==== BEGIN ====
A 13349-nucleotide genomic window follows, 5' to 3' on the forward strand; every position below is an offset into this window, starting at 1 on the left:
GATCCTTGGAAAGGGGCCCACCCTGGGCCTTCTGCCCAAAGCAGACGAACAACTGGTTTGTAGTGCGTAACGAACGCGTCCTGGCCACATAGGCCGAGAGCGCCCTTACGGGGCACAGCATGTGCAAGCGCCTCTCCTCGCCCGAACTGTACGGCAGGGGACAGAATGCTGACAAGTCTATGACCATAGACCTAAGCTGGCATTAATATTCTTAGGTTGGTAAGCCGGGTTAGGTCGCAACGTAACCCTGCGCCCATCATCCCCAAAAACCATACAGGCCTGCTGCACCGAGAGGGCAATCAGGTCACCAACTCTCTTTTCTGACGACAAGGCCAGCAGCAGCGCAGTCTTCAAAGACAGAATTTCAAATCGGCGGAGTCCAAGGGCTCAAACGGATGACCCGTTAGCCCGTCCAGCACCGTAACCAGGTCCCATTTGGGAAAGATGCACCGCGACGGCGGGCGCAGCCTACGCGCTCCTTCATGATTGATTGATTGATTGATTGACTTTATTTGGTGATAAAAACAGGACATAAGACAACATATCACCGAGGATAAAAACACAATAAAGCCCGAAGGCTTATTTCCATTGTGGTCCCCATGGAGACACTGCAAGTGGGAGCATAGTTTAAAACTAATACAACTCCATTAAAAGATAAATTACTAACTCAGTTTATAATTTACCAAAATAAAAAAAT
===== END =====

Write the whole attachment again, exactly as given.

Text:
A 13349-nucleotide genomic window follows, 5' to 3' on the forward strand; every position below is an offset into this window, starting at 1 on the left:
GATCCTTGGAAAGGGGCCCACCCTGGGCCTTCTGCCCAAAGCAGACGAACAACTGGTTTGTAGTGCGTAACGAACGCGTCCTGGCCACATAGGCCGAGAGCGCCCTTACGGGGCACAGCATGTGCAAGCGCCTCTCCTCGCCCGAACTGTACGGCAGGGGACAGAATGCTGACAAGTCTATGACCATAGACCTAAGCTGGCATTAATATTCTTAGGTTGGTAAGCCGGGTTAGGTCGCAACGTAACCCTGCGCCCATCATCCCCAAAAACCATACAGGCCTGCTGCACCGAGAGGGCAATCAGGTCACCAACTCTCTTTTCTGACGACAAGGCCAGCAGCAGCGCAGTCTTCAAAGACAGAATTTCAAATCGGCGGAGTCCAAGGGCTCAAACGGATGACCCGTTAGCCCGTCCAGCACCGTAACCAGGTCCCATTTGGGAAAGATGCACCGCGACGGCGGGCGCAGCCTACGCGCTCCTTCATGATTGATTGATTGATTGATTGACTTTATTTGGTGATAAAAACAGGACATAAGACAACATATCACCGAGGATAAAAACACAATAAAGCCCGAAGGCTTATTTCCATTGTGGTCCCCATGGAGACACTGCAAGTGGGAGCATAGTTTAAAACTAATACAACTCCATTAAAAGATAAATTACTAACTCAGTTTATAATTTACCAAAATAAAAAAAT